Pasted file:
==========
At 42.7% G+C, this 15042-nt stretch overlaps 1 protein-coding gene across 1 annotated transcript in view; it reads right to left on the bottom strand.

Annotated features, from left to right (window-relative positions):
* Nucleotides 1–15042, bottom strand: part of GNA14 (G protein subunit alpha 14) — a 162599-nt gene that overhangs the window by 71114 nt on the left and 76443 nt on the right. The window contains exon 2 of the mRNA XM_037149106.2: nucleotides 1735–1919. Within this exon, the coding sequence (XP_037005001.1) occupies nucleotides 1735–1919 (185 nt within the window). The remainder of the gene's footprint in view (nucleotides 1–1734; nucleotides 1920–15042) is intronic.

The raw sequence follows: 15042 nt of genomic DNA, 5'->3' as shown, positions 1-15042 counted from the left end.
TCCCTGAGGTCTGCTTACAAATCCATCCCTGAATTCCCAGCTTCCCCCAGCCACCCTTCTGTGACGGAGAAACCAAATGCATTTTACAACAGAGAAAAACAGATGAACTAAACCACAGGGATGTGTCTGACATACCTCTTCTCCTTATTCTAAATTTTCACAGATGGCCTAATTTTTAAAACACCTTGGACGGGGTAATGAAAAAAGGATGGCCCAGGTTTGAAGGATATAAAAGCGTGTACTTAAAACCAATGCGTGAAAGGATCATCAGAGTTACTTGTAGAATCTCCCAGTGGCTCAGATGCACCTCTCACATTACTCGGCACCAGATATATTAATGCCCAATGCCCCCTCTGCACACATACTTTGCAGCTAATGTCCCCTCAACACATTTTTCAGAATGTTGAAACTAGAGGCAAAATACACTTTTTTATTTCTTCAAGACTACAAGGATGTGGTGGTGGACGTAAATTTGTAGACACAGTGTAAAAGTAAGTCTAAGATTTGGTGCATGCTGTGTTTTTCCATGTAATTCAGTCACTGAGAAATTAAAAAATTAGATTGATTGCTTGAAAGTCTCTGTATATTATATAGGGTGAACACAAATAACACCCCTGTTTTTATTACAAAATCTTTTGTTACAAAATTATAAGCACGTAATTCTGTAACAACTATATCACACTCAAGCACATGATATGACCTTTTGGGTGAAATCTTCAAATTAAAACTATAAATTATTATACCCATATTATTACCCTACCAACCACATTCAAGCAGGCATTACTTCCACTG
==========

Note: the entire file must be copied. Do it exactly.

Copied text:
At 42.7% G+C, this 15042-nt stretch overlaps 1 protein-coding gene across 1 annotated transcript in view; it reads right to left on the bottom strand.

Annotated features, from left to right (window-relative positions):
* Nucleotides 1–15042, bottom strand: part of GNA14 (G protein subunit alpha 14) — a 162599-nt gene that overhangs the window by 71114 nt on the left and 76443 nt on the right. The window contains exon 2 of the mRNA XM_037149106.2: nucleotides 1735–1919. Within this exon, the coding sequence (XP_037005001.1) occupies nucleotides 1735–1919 (185 nt within the window). The remainder of the gene's footprint in view (nucleotides 1–1734; nucleotides 1920–15042) is intronic.

The raw sequence follows: 15042 nt of genomic DNA, 5'->3' as shown, positions 1-15042 counted from the left end.
TCCCTGAGGTCTGCTTACAAATCCATCCCTGAATTCCCAGCTTCCCCCAGCCACCCTTCTGTGACGGAGAAACCAAATGCATTTTACAACAGAGAAAAACAGATGAACTAAACCACAGGGATGTGTCTGACATACCTCTTCTCCTTATTCTAAATTTTCACAGATGGCCTAATTTTTAAAACACCTTGGACGGGGTAATGAAAAAAGGATGGCCCAGGTTTGAAGGATATAAAAGCGTGTACTTAAAACCAATGCGTGAAAGGATCATCAGAGTTACTTGTAGAATCTCCCAGTGGCTCAGATGCACCTCTCACATTACTCGGCACCAGATATATTAATGCCCAATGCCCCCTCTGCACACATACTTTGCAGCTAATGTCCCCTCAACACATTTTTCAGAATGTTGAAACTAGAGGCAAAATACACTTTTTTATTTCTTCAAGACTACAAGGATGTGGTGGTGGACGTAAATTTGTAGACACAGTGTAAAAGTAAGTCTAAGATTTGGTGCATGCTGTGTTTTTCCATGTAATTCAGTCACTGAGAAATTAAAAAATTAGATTGATTGCTTGAAAGTCTCTGTATATTATATAGGGTGAACACAAATAACACCCCTGTTTTTATTACAAAATCTTTTGTTACAAAATTATAAGCACGTAATTCTGTAACAACTATATCACACTCAAGCACATGATATGACCTTTTGGGTGAAATCTTCAAATTAAAACTATAAATTATTATACCCATATTATTACCCTACCAACCACATTCAAGCAGGCATTACTTCCACTG